Supplemented by recollections from the present era, Tell Us a Story is a colorful mosaic of African American autobiography and family history set in Springfield, Illinois, and in rural southern Illinois, Missouri, and Arkansas from the 1920s through the 1950s. Shirley Motley Portwood shares rural, African American family and community history through a collection of vignettes about the Motley family. Initially transcribed accounts of the Motleysa rich oral history, these stories have been passed among family members for nearly fifty years. In addition to her personal memories, Portwood presents interviews with her father, three brothers, and two sisters plus notes and recollections from their annual family reunions. The result is a composite view of the Motley family. A historian, Portwood enhances the Motley family story by investigating primary data such as census, marriage, school, and land records, newspaper accounts, city directories, and other sources. The backbone of this saga, however, is oral history gathered from five generations, extending back to Portwood's grandparents, born more than one hundred years ago. Information regarding two earlier generationsaher great- grandfather and great-great-grandparents, who were slavesais based on historical research into state archives, county and local records, plantation records, and manuscript censuses. A rich source for this materialathe Motley family reunionsaare week-long retreats where four generations gather at the John Motley house in Burlington, Connecticut, the Portwood home in Godfrey, Illinois, or other locations. Here the Motleys, all natural storytellers, pass on the family traditions. The stories, ranging from humorous to poignant, reveal much about the culture and history of African Americans, especially those from nonurban areas. Like many rural African Americans, the Motleys have a rich and often joyful family history with traditions reaching back to the slave past. They have known the harsh poverty that made even the necessities difficult to obtain and the racial prejudice that divided whites and blacks during the era of Jim Crow segregation and inequality; yet they have kept a tremendous faith in self-improvement through hard work and education.When it snowed, we sometimes had our favorite winter treat: snow ice cream. We children would start to beg Mudeah to make it as soon as we spotted the first snowflake. aquot;Mudeah, will you make snow ice cream?aquot; wea#39;d ask. The answer was anbsp;...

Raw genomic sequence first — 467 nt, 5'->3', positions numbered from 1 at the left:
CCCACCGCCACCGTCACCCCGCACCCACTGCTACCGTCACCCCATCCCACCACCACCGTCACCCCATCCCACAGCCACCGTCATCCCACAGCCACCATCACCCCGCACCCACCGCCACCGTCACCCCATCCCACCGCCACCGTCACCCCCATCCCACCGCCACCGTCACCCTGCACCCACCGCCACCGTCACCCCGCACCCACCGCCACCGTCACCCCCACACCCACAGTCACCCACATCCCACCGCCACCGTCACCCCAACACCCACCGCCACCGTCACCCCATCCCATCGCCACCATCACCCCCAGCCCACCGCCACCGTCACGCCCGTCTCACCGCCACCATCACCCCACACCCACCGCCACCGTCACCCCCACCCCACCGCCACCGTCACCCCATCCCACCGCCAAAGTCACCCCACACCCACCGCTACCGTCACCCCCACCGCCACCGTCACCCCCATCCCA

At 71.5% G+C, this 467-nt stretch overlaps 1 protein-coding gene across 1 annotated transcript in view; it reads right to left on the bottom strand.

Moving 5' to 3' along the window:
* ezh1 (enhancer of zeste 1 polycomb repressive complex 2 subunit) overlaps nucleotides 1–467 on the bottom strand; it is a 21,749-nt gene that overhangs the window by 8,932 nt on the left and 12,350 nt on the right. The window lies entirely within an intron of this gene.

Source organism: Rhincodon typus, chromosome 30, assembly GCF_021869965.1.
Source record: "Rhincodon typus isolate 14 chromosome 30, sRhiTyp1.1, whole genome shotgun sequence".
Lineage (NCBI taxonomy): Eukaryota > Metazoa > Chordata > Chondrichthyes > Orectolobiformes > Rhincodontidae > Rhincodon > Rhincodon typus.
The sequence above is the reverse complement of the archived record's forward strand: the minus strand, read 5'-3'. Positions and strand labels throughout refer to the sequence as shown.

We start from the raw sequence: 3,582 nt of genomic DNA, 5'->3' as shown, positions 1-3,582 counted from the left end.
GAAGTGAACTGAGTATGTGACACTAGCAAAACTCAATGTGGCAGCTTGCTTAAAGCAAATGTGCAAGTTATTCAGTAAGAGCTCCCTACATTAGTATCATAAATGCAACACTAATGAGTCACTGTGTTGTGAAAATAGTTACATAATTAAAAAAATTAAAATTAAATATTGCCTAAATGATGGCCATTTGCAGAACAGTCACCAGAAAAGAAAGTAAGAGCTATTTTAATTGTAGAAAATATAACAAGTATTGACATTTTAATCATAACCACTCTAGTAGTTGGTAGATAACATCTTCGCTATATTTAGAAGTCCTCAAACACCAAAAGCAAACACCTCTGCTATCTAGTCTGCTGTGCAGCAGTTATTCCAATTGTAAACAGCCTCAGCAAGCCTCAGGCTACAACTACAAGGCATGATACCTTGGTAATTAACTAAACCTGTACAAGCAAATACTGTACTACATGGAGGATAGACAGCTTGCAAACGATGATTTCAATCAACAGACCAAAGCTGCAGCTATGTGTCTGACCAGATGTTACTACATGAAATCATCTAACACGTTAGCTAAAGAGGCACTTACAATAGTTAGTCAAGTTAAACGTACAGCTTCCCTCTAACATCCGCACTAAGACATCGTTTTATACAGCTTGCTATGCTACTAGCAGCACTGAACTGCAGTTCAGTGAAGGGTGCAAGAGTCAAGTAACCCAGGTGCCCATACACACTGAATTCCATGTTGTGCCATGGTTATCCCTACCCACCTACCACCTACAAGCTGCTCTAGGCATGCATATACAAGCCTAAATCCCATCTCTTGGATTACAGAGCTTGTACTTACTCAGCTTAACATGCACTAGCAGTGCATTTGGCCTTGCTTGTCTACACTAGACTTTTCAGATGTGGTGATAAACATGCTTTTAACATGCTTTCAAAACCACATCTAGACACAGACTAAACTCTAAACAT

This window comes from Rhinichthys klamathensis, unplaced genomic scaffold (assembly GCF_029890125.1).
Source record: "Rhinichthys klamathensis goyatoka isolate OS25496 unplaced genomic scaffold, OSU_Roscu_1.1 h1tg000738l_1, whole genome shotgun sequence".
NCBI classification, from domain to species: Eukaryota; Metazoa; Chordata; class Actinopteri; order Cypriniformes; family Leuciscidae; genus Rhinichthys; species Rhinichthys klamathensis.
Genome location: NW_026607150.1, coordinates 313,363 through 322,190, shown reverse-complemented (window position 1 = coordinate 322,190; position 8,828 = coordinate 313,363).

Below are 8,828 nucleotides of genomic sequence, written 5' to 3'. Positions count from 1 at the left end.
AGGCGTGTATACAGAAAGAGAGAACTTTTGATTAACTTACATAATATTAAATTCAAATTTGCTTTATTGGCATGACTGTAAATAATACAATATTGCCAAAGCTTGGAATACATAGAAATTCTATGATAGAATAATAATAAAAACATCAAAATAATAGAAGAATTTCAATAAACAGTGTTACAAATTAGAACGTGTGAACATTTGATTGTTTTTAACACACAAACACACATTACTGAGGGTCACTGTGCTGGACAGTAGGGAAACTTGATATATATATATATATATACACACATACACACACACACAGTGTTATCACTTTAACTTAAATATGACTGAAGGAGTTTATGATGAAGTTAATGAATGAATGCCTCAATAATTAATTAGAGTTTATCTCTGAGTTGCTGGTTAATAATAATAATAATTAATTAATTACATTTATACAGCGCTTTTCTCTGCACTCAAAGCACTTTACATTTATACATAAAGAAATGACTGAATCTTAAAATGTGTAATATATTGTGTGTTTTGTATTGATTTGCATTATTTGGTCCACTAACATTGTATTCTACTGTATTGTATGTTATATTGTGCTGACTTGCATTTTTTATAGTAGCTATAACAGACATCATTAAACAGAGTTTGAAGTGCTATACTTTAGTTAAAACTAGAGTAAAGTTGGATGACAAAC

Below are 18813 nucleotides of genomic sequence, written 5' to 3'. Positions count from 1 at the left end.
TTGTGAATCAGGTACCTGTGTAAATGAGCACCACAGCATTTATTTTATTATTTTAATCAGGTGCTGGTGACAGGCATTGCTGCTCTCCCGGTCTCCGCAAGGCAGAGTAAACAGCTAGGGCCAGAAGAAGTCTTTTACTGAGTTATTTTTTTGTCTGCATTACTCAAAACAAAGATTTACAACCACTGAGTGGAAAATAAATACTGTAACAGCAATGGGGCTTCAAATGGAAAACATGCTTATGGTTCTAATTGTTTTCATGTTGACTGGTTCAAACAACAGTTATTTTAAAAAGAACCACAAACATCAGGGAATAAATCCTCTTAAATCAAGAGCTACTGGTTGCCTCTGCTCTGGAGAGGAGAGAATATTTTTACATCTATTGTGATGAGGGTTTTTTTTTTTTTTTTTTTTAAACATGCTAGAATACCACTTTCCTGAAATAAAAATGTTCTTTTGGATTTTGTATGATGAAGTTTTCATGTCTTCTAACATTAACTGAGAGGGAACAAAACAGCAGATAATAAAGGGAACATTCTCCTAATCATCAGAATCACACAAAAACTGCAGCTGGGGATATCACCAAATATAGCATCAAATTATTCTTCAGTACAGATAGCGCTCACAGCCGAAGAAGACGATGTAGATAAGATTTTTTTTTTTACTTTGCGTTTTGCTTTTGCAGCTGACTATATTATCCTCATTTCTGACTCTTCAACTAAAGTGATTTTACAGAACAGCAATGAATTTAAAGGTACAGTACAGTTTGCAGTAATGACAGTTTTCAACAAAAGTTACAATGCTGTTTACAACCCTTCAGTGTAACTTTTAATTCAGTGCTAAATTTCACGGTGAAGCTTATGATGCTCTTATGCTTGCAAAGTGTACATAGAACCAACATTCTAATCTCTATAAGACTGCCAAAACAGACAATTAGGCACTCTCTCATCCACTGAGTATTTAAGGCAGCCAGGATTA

|Title||:||Tell Us a Story|
|Author||:||Shirley Motley Portwood|
|Publisher||:||SIU Press - 2000|